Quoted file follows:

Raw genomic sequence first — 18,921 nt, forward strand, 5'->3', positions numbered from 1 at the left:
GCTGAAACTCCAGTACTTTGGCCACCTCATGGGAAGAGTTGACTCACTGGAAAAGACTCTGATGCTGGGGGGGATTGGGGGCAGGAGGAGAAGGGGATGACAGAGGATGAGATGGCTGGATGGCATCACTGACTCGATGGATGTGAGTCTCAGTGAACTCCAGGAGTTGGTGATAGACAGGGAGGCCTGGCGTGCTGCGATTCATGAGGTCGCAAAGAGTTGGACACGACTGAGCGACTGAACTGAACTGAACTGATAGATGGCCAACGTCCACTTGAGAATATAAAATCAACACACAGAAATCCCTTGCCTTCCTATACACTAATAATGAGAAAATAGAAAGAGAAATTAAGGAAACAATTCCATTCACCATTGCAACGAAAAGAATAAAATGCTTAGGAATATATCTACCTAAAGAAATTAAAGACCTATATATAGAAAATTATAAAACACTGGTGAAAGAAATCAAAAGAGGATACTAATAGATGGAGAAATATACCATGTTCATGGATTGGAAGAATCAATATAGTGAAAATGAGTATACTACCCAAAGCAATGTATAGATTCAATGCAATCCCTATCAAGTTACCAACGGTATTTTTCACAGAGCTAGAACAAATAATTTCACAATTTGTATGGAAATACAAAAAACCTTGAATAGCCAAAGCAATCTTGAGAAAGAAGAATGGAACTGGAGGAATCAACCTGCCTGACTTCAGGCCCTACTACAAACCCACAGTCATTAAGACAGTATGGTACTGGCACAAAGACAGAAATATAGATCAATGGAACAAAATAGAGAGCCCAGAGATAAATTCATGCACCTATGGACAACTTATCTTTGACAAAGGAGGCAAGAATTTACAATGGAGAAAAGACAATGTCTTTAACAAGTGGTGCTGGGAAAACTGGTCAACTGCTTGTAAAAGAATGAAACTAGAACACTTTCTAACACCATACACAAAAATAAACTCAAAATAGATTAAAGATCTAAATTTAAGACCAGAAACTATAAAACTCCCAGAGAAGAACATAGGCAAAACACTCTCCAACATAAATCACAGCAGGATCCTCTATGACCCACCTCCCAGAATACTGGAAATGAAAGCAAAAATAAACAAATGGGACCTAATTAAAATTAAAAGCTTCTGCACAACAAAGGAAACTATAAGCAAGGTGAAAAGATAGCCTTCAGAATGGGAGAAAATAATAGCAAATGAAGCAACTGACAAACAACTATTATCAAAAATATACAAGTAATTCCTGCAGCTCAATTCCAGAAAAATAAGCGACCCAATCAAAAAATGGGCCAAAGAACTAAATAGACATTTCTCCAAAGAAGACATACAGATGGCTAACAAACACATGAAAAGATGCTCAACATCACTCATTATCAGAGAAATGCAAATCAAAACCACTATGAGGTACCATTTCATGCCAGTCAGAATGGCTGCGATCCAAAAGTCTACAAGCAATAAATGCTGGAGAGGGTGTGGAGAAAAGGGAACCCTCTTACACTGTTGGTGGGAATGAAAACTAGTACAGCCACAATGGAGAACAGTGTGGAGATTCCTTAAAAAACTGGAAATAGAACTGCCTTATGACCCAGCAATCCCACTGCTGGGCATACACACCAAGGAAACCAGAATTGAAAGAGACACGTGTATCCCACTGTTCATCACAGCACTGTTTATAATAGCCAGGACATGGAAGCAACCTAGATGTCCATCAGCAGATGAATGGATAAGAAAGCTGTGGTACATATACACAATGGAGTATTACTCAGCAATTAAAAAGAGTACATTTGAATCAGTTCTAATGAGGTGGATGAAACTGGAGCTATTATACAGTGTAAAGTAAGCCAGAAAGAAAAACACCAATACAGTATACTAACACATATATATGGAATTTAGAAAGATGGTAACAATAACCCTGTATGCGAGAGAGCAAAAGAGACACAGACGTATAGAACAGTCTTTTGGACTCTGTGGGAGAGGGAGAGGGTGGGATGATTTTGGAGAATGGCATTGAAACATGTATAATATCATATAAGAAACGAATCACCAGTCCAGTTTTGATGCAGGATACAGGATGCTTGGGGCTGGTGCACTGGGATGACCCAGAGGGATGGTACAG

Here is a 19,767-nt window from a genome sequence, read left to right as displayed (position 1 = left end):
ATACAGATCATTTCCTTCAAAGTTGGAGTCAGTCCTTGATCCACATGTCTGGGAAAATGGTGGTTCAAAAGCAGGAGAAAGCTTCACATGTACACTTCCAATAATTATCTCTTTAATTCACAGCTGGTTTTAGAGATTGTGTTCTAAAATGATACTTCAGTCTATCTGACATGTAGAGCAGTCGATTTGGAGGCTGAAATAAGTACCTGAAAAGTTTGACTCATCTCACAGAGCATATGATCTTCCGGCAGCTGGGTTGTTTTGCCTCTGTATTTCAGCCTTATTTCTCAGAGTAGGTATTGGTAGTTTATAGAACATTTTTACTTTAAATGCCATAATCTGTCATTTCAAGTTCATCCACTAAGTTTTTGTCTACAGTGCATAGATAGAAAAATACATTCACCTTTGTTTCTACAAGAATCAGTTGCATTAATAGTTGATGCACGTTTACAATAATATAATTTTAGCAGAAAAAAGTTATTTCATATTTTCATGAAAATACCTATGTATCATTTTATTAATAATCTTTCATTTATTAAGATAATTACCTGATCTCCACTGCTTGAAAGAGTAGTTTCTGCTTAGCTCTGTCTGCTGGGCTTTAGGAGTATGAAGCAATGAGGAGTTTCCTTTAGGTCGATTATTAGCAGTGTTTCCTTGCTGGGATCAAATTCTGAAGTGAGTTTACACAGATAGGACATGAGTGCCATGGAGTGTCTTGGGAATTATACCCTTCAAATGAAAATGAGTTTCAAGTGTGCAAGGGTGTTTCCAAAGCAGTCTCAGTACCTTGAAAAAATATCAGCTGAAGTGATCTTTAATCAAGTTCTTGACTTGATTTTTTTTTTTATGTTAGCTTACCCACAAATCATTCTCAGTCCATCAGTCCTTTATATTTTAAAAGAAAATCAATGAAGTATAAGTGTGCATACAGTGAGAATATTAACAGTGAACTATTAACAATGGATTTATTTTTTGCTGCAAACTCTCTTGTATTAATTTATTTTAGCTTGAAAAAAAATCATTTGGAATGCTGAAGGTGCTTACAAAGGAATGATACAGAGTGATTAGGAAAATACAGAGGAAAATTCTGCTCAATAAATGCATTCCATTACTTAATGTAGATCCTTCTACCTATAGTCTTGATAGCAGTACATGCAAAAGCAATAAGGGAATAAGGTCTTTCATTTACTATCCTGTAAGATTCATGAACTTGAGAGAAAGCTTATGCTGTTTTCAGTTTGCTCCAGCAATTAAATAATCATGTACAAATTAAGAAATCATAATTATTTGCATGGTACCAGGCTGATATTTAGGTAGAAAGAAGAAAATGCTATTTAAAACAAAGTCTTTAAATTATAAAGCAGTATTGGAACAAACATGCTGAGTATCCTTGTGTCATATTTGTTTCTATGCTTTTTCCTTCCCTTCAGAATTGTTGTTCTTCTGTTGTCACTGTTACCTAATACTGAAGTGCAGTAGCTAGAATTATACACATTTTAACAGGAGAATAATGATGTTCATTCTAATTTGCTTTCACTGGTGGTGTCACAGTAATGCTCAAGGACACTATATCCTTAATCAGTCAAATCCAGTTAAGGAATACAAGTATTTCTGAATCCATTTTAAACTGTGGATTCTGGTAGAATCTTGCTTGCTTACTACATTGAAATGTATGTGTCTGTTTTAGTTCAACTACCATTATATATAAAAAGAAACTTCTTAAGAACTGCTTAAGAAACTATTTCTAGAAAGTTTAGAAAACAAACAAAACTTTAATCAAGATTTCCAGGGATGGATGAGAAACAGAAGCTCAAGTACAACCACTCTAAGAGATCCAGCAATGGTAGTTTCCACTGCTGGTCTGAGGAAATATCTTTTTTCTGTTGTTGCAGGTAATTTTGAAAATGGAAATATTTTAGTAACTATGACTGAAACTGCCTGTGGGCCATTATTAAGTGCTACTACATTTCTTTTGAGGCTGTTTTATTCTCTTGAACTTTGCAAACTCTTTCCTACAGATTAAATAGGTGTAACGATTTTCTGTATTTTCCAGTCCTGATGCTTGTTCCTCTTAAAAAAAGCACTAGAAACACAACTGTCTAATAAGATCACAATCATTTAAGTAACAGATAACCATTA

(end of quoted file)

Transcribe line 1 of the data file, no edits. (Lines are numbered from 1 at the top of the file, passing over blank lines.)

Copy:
Raw genomic sequence first — 18,921 nt, forward strand, 5'->3', positions numbered from 1 at the left: